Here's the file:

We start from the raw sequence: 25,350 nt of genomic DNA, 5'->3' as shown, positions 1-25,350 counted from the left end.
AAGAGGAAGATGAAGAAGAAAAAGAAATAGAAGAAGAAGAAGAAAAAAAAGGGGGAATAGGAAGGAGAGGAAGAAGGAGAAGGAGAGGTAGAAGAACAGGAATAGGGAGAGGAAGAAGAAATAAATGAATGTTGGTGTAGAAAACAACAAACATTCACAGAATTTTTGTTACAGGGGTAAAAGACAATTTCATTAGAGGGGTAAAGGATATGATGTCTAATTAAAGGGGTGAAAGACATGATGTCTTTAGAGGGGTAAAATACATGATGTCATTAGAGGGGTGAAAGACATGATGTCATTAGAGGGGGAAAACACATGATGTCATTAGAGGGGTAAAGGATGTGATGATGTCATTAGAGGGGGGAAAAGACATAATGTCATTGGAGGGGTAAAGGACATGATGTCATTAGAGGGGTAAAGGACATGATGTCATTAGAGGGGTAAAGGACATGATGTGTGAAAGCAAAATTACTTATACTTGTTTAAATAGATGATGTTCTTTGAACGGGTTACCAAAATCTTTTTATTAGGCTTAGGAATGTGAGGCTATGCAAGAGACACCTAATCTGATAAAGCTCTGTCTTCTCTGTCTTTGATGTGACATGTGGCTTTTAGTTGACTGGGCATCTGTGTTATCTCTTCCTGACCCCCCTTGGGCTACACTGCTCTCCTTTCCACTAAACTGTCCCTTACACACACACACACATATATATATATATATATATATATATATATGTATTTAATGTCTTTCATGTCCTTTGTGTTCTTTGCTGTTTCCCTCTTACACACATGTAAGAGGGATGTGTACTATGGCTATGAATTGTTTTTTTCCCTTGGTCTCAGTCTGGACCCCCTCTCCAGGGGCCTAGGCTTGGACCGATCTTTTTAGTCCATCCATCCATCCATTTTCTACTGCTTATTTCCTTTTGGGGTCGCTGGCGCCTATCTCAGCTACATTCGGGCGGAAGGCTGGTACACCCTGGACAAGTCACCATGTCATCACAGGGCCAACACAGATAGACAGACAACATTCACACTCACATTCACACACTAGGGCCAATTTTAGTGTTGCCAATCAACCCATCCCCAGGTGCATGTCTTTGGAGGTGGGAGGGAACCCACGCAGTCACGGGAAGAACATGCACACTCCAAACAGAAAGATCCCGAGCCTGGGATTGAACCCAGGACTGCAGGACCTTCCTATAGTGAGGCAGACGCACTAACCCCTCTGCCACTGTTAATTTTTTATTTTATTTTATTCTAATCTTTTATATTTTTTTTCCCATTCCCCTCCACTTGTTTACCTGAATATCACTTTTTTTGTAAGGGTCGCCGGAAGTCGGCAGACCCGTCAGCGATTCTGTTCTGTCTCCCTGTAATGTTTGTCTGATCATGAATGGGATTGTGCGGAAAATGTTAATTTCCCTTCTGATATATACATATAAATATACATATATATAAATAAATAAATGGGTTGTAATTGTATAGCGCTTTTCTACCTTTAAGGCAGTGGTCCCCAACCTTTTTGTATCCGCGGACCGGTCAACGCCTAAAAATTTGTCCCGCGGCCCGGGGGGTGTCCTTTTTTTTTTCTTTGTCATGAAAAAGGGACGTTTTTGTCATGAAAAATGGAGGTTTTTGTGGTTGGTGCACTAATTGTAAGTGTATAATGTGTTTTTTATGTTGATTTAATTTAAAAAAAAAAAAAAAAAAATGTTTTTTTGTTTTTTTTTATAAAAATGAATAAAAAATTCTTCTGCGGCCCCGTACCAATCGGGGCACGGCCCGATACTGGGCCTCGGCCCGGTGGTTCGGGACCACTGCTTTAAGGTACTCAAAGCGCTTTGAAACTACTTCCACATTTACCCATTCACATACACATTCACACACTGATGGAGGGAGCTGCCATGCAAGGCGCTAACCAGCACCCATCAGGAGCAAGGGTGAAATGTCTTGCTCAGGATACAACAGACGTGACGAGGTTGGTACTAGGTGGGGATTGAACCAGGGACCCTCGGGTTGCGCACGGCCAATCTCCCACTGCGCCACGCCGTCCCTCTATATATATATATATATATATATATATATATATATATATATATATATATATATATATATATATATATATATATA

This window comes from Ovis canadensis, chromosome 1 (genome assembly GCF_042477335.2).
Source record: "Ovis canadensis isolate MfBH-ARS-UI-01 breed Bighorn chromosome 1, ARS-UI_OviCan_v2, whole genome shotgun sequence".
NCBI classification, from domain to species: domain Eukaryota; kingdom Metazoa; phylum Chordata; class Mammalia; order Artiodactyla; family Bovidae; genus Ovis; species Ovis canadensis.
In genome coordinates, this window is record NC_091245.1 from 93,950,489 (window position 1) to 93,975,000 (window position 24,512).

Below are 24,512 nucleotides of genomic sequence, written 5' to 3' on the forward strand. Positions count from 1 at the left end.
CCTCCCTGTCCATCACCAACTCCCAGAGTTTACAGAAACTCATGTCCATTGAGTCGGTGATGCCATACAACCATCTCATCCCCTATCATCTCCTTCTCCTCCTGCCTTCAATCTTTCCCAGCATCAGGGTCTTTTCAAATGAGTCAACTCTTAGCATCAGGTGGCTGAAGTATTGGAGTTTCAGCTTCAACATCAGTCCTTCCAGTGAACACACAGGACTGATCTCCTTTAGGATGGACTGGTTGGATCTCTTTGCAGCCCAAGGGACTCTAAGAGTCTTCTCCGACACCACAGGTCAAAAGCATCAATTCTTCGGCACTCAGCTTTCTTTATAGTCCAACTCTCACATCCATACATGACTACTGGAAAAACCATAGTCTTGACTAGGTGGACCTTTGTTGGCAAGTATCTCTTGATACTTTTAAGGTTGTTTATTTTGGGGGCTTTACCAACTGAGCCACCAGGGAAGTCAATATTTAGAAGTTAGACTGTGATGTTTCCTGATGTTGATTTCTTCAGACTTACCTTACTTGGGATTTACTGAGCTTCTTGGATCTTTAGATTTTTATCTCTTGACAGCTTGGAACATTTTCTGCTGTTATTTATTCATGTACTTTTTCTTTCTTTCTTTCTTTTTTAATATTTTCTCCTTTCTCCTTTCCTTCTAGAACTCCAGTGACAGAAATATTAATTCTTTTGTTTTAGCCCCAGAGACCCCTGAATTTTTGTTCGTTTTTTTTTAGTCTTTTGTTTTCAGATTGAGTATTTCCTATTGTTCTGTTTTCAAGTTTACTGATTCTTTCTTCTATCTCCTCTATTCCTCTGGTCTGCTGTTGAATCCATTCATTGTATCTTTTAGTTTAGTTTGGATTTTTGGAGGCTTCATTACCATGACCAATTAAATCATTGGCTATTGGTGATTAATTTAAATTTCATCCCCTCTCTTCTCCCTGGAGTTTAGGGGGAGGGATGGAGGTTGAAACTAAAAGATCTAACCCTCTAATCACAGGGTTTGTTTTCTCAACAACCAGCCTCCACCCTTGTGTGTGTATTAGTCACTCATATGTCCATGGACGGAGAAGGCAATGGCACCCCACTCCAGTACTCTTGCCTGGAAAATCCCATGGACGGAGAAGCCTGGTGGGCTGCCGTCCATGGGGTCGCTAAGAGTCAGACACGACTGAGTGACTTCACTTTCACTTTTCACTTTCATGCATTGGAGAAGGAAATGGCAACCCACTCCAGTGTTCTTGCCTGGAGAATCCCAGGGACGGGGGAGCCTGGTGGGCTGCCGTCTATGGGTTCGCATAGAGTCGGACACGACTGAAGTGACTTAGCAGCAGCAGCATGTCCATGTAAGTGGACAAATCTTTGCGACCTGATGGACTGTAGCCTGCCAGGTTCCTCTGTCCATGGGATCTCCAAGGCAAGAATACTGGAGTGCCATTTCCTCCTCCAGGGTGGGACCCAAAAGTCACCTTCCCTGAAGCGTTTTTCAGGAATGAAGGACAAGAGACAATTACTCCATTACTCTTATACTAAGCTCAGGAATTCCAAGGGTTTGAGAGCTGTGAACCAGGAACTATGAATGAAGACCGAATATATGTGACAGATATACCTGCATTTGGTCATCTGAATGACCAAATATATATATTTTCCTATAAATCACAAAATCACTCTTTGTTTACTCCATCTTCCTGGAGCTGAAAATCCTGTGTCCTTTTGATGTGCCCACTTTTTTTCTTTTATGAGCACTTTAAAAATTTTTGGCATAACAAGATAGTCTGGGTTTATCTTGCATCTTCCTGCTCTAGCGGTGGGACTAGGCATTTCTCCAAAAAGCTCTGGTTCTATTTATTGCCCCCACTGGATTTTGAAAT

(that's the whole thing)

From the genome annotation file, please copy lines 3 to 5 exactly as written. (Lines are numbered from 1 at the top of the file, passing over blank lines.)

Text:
This window comes from Ovis canadensis, chromosome 1 (genome assembly GCF_042477335.2).
Source record: "Ovis canadensis isolate MfBH-ARS-UI-01 breed Bighorn chromosome 1, ARS-UI_OviCan_v2, whole genome shotgun sequence".
NCBI classification, from domain to species: domain Eukaryota; kingdom Metazoa; phylum Chordata; class Mammalia; order Artiodactyla; family Bovidae; genus Ovis; species Ovis canadensis.